Online learning used to be resisted. Covid-19 forced schools to go online without preparation. Until recently, eLearning was mostly one-way, a tool to present content. Thanks to the rapid adoption of video conferencing, it has become much more participatory.

  • Leading people

Monitoring Time and Attendance was a central component of how companies controlled their people.  How will companies manage their people when they do not need to show up at work.

Managers will have to learn how to manage their teams virtually and use technology to collaborate more effectively.

Performance management will become even more important. Rather than working from general job descriptions, employees and contractors will be held accountable for clearly defined outcomes.

A manager will still have to plan, effectively delegate and monitor delivery. But they will also need to lead, motivate their staff and provide emotional support in times of crisis. Transactional leadership is dead.

By the way, we are now no longer dealing with resources but real people. Compassion is going to be part of our discourse. The focus of human resource managers was a company’s employees. Going forward, the whole ecosystem of people – staff, contractors and suppliers will be considered by the people manager. As companies become leaner, partnership become more important, team members will belong to multiple organisations.

Occupational health and wellness in many industries were an afterthought. We have since learned that health issues can not only bring companies, but the whole world to its knees. The threat of future pandemics is not going away. With never abating pressures, emotional health and wellness are going to receive more attention.  

  • A New Social Contract

During the lockdown, the Gross Domestic Product of many countries shrank by more than 10%. Millions of people have joined the ranks of the unemployed. It will take many years to recover.

But more than ever, we have realised that we are interdependent. One person’s lack of care threatens all our health. Individualism, the believe in the survival of the fittest, is an outdated concept.

Governments were trying to find the middle ground of how to protect lives and livelihoods. During the lockdown, there was a clear shift in focus from profits to people – something that would have been untenable before.

We have experienced a fundamental shift to a more caring paradigm.  Companies will continue to protect their staff. Job creation will be everyone’s concern. There will be no consumers if people are destitute. We will not be able to trade or survive while environmental catastrophes engulf us.

The new normal demands a new social contract. One in which people and the planet will prosper. In as much as the 4th Industrial Revolution called for technological change, we need also social innovation.

2020 was the year of disruption. Let the pain we endured become the catalyst for progress. Let us not slide back to where we came from but instead create a new normal that is better than the past. If not, the danger is that nature will catch up with us again, as a single virus has just done.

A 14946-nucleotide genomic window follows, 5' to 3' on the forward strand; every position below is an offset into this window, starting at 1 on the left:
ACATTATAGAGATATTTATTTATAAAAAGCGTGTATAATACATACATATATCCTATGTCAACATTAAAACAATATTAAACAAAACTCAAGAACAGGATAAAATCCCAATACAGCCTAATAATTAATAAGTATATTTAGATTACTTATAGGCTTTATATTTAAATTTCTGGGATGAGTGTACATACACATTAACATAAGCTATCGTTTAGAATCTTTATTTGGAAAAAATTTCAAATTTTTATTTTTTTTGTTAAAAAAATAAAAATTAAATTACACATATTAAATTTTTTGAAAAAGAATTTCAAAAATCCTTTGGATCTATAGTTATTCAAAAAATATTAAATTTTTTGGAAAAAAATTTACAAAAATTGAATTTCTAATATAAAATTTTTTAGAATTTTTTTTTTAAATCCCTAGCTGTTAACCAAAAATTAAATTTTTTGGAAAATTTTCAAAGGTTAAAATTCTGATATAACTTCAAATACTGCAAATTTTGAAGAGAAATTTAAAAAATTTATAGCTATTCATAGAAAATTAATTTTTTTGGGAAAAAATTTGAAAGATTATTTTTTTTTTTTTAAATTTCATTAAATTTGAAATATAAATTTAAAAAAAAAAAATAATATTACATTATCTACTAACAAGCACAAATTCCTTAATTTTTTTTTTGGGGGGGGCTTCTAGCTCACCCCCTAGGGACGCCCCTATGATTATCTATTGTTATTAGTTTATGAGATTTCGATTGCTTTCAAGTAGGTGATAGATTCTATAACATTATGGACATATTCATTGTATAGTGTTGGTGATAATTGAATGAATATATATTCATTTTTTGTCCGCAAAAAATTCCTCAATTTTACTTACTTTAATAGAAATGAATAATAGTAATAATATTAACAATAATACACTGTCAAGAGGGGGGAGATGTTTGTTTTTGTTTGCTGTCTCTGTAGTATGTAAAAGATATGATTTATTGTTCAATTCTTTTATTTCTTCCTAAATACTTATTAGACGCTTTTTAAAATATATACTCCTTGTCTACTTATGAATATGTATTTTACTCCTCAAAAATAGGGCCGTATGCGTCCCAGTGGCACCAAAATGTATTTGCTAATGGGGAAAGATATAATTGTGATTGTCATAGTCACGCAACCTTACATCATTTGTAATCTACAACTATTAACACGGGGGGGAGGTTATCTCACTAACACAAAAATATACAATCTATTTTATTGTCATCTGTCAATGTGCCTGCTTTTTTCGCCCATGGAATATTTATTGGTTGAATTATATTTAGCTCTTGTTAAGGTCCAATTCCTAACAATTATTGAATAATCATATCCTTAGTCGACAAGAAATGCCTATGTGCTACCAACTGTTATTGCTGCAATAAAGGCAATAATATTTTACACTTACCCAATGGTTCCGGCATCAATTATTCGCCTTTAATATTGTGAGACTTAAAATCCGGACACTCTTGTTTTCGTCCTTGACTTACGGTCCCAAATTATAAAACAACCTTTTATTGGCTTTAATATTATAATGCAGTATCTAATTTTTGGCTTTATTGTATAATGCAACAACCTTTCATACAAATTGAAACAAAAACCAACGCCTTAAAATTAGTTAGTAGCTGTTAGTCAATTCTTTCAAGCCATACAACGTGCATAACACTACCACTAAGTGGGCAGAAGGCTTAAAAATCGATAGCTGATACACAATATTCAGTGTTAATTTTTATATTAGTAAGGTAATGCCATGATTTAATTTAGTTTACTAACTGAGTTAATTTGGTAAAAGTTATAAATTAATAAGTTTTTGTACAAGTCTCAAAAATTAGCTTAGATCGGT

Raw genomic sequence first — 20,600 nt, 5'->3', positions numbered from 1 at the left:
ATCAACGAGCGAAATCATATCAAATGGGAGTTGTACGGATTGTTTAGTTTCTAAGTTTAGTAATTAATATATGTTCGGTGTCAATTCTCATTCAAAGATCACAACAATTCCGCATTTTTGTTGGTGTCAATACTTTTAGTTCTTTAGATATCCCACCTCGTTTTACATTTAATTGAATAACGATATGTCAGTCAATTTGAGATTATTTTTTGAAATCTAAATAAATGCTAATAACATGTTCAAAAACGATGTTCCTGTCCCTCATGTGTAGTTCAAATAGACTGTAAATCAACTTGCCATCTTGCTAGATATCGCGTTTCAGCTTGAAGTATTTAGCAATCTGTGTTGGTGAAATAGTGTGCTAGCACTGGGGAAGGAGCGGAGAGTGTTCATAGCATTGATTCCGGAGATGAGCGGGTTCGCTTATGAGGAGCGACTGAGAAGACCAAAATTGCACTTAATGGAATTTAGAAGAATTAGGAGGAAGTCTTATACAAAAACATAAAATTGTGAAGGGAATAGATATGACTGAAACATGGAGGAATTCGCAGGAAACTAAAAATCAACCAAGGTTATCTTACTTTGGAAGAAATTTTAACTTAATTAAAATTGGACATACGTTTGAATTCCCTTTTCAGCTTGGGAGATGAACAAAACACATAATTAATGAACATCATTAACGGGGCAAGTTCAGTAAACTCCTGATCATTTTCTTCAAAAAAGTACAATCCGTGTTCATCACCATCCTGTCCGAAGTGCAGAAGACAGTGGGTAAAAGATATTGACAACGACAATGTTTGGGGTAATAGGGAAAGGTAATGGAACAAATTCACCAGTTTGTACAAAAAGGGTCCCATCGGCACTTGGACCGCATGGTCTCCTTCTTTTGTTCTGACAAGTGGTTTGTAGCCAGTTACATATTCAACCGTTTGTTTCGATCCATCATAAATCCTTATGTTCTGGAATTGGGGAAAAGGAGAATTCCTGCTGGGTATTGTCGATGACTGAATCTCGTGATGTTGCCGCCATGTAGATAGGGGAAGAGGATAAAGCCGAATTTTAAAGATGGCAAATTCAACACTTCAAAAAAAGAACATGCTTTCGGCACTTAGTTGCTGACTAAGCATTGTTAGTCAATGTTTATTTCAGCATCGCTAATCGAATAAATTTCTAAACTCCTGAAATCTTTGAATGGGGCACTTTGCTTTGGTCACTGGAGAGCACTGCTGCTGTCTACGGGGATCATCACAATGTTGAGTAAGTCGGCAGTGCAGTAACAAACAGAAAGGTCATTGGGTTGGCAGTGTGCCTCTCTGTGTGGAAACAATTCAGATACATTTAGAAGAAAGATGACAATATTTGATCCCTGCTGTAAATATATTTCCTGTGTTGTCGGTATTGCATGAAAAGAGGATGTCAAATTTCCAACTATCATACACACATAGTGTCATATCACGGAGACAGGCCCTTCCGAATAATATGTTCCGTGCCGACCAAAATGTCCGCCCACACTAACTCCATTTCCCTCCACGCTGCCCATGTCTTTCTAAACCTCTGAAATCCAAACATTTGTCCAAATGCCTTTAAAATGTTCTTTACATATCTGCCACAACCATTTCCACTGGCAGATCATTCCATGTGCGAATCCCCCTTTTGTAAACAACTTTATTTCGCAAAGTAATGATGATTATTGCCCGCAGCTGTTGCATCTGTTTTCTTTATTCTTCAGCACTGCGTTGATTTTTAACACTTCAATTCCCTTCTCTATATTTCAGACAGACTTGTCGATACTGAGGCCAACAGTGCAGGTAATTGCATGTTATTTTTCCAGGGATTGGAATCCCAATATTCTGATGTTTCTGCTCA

This article was published in Fast Company magazine, November 2020 edition

The Importance of IT Support for Business

The Importance of IT Support for Business

The need for businesses to constantly adapt and change has been present for many years and typically the successful businesses have been those that became used to adapting to change in their environment and continuously monitored competitors and trends to remain relevant.

Keeping up with technological trends and updates can be tough, especially in between managing your business and catering to clients. Once you start to adapt, it can be difficult to maintain it.

Having a team within the business that’s dedicated to IT support ensure that your business functions smoothly by immediately making repairs to your systems or identifying potential issues before they arise.

In addition to safeguarding your operations, a reliable IT support team keeps your business competitive and helps develop more streamlined operations. This leads to higher productivity for your business and more room for increased revenue.

It has been shown time and time again that customers prefer businesses with efficient and reliable systems and platforms. If a business is still using outdated and ineffective technology in their Products or services then they are bound to lose customers.

Let’s take a look at the main benefits of having an effective in-house IT Tech support team:

  • Effective Management of Data

Data management is necessary for any business. With Product inventory, incoming orders, unique customer data, and other important information should always be stored and managed efficiently and safely. With the help of a IT support team, managing your data becomes a streamlined process that can otherwise become very time consuming.

  • Improvements in decision making.

Some of the most important decisions within the business will be based on data backed insights. By conducting solid research and planning to gather useful data your team will need to use various technologies and tools to gather and store this data.

  • Expertise to solve technical problems